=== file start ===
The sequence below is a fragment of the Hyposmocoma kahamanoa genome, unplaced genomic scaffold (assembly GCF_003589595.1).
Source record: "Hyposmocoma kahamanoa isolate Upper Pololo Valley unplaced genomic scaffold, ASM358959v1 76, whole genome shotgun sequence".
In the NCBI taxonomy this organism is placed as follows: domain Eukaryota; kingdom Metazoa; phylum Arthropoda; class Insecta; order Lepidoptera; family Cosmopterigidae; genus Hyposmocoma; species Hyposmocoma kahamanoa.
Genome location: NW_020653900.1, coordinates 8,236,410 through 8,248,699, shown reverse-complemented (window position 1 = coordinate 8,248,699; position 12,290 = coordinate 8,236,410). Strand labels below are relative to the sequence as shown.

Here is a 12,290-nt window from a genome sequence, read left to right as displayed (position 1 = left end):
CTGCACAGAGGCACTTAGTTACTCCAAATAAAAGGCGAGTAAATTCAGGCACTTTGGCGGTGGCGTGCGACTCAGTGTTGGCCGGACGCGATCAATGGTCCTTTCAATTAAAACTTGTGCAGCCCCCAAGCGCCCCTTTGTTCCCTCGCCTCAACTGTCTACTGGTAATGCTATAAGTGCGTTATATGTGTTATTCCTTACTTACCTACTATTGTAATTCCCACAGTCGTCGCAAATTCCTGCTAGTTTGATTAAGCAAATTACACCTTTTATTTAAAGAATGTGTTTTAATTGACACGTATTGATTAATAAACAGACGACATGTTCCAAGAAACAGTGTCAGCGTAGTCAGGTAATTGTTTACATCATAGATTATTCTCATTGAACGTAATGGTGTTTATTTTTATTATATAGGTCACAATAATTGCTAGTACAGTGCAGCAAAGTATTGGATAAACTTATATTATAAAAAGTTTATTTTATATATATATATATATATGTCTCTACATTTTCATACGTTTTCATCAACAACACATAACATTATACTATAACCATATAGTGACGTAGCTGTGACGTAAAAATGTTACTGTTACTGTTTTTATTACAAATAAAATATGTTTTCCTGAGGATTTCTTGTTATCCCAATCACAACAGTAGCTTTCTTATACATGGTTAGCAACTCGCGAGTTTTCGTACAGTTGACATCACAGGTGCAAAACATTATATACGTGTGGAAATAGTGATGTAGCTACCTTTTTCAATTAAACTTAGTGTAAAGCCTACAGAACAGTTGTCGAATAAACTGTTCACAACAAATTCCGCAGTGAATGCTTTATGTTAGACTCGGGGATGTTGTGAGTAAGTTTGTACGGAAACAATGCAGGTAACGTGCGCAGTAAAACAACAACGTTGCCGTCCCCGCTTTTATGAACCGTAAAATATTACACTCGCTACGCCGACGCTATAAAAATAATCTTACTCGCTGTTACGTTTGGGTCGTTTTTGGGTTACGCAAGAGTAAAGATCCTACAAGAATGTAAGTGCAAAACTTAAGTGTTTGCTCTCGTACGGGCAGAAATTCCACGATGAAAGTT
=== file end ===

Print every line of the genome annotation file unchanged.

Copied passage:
The sequence below is a fragment of the Hyposmocoma kahamanoa genome, unplaced genomic scaffold (assembly GCF_003589595.1).
Source record: "Hyposmocoma kahamanoa isolate Upper Pololo Valley unplaced genomic scaffold, ASM358959v1 76, whole genome shotgun sequence".
In the NCBI taxonomy this organism is placed as follows: domain Eukaryota; kingdom Metazoa; phylum Arthropoda; class Insecta; order Lepidoptera; family Cosmopterigidae; genus Hyposmocoma; species Hyposmocoma kahamanoa.
Genome location: NW_020653900.1, coordinates 8,236,410 through 8,248,699, shown reverse-complemented (window position 1 = coordinate 8,248,699; position 12,290 = coordinate 8,236,410). Strand labels below are relative to the sequence as shown.

Here is a 12,290-nt window from a genome sequence, read left to right as displayed (position 1 = left end):
CTGCACAGAGGCACTTAGTTACTCCAAATAAAAGGCGAGTAAATTCAGGCACTTTGGCGGTGGCGTGCGACTCAGTGTTGGCCGGACGCGATCAATGGTCCTTTCAATTAAAACTTGTGCAGCCCCCAAGCGCCCCTTTGTTCCCTCGCCTCAACTGTCTACTGGTAATGCTATAAGTGCGTTATATGTGTTATTCCTTACTTACCTACTATTGTAATTCCCACAGTCGTCGCAAATTCCTGCTAGTTTGATTAAGCAAATTACACCTTTTATTTAAAGAATGTGTTTTAATTGACACGTATTGATTAATAAACAGACGACATGTTCCAAGAAACAGTGTCAGCGTAGTCAGGTAATTGTTTACATCATAGATTATTCTCATTGAACGTAATGGTGTTTATTTTTATTATATAGGTCACAATAATTGCTAGTACAGTGCAGCAAAGTATTGGATAAACTTATATTATAAAAAGTTTATTTTATATATATATATATATATGTCTCTACATTTTCATACGTTTTCATCAACAACACATAACATTATACTATAACCATATAGTGACGTAGCTGTGACGTAAAAATGTTACTGTTACTGTTTTTATTACAAATAAAATATGTTTTCCTGAGGATTTCTTGTTATCCCAATCACAACAGTAGCTTTCTTATACATGGTTAGCAACTCGCGAGTTTTCGTACAGTTGACATCACAGGTGCAAAACATTATATACGTGTGGAAATAGTGATGTAGCTACCTTTTTCAATTAAACTTAGTGTAAAGCCTACAGAACAGTTGTCGAATAAACTGTTCACAACAAATTCCGCAGTGAATGCTTTATGTTAGACTCGGGGATGTTGTGAGTAAGTTTGTACGGAAACAATGCAGGTAACGTGCGCAGTAAAACAACAACGTTGCCGTCCCCGCTTTTATGAACCGTAAAATATTACACTCGCTACGCCGACGCTATAAAAATAATCTTACTCGCTGTTACGTTTGGGTCGTTTTTGGGTTACGCAAGAGTAAAGATCCTACAAGAATGTAAGTGCAAAACTTAAGTGTTTGCTCTCGTACGGGCAGAAATTCCACGATGAAAGTT